Student Borrowers to Judge: Department of Education Can’t be Trusted to Process Borrower Defense Claims Fairly | Press Release

October 1, 2020

More than 500 Student Borrowers Attended Fairness Hearing to Address Borrower Defense Settlement and Blanket Denials

 

BOSTON – A federal judge today heard from student borrowers at a fairness hearing on the proposed settlement between students and the United States Department of Education that forces the Department to process all pending borrower defense claims.

The public hearing was held via Zoom, by the United States District Court for the Northern District of California.  More than 500 students attended the hearing, more than 200 sent in comments and requests to speak, and fourteen spoke about the settlement and how the Department of Education has been acting in bad faith by issuing blanket denials without any consideration of their claims.

Student borrowers filed a motion in federal court two weeks ago asking for final approval of the settlement, while also asking the judge to enforce the terms of the settlement that parties agreed to. The borrowers argued that the Department has already breached the settlement agreement, signed in April, by issuing cursory, blanket denials of nearly all of the borrower defense claims it has decided.

The fourteen speakers gave passionate and at times emotional testimony on how their schools, and their subsequent mistreatment at the hands of the Department of Education, has affected their lives, their careers, and their families.

“Betsy DeVos and the Department of Education should apologize to students, plaintiffs, and the court for treating this lawsuit like a joke,” said class member Hugh McGinley. “The Department has had plenty of time to address all of the claims, but instead used that time to ignore students and bend the rules to help for-profit schools.”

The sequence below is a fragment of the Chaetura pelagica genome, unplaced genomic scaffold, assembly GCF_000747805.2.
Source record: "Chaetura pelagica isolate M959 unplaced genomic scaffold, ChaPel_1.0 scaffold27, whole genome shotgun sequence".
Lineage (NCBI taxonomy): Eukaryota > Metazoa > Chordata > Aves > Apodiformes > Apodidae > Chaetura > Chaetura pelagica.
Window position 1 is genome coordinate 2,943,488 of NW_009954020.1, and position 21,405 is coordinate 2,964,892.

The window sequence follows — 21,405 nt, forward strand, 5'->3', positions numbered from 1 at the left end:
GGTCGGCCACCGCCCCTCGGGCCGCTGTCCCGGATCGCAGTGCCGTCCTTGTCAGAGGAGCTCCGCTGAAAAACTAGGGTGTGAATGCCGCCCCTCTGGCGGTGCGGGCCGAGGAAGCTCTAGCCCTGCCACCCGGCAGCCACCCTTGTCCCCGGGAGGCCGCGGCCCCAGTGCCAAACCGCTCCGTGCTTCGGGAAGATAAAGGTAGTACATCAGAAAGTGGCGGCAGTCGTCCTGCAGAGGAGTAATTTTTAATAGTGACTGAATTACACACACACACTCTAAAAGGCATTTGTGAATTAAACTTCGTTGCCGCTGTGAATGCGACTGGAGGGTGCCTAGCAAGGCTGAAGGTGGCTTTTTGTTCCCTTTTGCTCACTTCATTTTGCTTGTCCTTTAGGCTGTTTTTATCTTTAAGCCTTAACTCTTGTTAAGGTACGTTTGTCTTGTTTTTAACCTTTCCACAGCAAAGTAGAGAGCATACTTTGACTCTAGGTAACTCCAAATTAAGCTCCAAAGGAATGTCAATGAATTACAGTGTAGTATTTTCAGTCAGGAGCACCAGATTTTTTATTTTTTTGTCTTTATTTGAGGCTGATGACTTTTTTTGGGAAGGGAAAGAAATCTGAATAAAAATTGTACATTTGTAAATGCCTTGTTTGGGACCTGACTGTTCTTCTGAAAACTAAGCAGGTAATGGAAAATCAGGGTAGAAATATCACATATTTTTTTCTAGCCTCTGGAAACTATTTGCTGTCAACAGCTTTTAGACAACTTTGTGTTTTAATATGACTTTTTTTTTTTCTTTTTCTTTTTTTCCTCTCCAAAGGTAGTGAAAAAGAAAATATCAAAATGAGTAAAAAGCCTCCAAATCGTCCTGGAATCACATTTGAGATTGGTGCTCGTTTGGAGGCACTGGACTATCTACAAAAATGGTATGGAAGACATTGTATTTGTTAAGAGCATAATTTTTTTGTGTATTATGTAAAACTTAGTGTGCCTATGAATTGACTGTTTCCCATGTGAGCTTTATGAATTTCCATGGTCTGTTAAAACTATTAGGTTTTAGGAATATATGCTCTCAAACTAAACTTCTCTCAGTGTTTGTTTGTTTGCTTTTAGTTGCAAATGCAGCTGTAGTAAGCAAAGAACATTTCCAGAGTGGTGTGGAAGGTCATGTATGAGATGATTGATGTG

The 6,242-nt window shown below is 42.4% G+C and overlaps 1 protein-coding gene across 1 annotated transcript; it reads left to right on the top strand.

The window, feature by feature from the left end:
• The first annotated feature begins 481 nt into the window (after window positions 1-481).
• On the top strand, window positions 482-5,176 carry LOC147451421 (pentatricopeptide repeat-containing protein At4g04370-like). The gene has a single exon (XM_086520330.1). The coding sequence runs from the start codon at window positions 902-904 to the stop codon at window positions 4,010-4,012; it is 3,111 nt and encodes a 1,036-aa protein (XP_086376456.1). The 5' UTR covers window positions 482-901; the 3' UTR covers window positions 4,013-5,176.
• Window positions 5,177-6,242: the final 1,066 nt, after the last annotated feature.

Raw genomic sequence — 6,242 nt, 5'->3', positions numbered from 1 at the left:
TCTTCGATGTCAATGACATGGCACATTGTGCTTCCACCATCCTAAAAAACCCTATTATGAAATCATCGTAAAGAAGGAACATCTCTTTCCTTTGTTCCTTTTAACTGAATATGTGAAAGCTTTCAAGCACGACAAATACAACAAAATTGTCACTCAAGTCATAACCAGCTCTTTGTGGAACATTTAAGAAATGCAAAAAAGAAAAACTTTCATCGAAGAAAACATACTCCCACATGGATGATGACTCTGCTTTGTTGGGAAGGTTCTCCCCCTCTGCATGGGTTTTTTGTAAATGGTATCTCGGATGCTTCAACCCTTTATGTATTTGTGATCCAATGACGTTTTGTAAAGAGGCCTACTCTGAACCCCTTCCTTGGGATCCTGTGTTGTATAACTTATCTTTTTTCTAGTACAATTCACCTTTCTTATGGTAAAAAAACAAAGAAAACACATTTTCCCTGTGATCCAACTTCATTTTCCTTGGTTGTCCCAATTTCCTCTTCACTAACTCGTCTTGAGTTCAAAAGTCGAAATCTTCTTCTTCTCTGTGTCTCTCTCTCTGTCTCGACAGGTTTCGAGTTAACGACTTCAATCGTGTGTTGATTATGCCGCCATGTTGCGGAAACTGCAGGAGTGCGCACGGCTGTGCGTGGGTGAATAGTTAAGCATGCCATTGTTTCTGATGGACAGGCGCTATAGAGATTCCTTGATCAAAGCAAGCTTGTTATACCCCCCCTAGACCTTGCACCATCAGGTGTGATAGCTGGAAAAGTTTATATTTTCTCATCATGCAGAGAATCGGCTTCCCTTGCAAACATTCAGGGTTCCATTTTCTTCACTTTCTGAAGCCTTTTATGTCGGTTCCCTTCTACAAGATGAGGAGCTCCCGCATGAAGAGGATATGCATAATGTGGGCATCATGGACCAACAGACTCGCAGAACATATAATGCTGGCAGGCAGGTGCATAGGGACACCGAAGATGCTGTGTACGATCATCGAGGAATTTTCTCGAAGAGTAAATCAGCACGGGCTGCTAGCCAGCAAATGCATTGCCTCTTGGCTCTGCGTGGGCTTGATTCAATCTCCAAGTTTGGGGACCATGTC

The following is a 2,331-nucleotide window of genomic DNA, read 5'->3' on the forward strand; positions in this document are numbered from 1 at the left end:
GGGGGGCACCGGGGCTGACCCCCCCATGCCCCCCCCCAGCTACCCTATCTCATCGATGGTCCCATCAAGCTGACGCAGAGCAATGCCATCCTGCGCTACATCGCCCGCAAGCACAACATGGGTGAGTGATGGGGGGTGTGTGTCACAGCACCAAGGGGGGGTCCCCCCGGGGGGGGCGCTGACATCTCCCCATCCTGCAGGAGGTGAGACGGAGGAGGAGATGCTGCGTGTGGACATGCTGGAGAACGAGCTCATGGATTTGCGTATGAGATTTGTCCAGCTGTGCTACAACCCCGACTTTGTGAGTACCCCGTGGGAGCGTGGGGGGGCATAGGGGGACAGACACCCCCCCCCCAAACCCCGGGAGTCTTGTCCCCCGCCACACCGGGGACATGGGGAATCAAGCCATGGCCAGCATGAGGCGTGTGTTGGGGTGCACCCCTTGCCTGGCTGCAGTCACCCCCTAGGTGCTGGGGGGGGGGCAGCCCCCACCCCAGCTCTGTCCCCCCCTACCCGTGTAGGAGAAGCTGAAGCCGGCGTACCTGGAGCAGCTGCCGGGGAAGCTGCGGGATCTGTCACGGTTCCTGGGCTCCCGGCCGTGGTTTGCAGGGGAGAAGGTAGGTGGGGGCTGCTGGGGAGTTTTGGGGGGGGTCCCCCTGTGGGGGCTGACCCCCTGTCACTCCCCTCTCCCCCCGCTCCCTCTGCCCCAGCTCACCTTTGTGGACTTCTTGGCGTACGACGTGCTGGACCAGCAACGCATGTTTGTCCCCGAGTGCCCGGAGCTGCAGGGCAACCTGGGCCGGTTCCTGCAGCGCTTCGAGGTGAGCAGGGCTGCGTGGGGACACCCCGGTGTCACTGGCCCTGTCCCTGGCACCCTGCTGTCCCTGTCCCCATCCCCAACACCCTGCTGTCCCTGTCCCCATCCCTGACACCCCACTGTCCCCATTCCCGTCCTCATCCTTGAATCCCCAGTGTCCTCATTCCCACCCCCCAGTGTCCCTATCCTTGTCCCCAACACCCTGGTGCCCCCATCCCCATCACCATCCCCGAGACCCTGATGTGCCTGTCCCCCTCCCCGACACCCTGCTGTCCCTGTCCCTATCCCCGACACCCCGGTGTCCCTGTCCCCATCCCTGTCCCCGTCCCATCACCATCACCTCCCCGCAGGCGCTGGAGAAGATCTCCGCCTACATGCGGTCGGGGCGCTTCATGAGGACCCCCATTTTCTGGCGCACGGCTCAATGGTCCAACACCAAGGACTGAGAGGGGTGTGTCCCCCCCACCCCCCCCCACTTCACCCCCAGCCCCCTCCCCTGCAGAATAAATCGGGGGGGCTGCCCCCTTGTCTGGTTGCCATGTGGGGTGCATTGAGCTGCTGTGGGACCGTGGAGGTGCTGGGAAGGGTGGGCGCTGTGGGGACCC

“The predators at these schools have taken advantage of students, and we are entitled to a fair and thorough review of our claims,” added Kishan Redding.

The message from borrowers, whether they approved of or disapproved of the settlement, was clear: they do not have confidence that the Department of Education is capable of issuing fair and reasoned decisions, in part because of the unlawful blanket adjudication notices it has issued.

“As student borrowers expressed loud and clear today, they do not trust the Department of Education to process their borrower defense claims fairly and according to the law,” said Eileen Connor, Legal Director at the Project on Predatory Student Lending. “Today over 500 students heard from each other and recognized many were given the same denial, word-for-word, regardless of where or which school they attended. Issuing sweeping, blanket denials to students is a direct violation of the agreement. As representatives of the class, the settlement that students and the Department agreed to is fair and acceptable to borrowers only if it is executed in good faith.”

The judge expressed concern that the Department of Education has issued thousands of blanket denials since the settlement agreement was filed in April. The court focused in on the fact that some borrowers have been denied relief despite public enforcement actions finding wrongdoing at their schools. The students highlighted this issue in their motion for a preliminary status conference and motion to enforce the settlement.  The judge did not make a final decision on whether to approve the settlement today.

 

Case Background: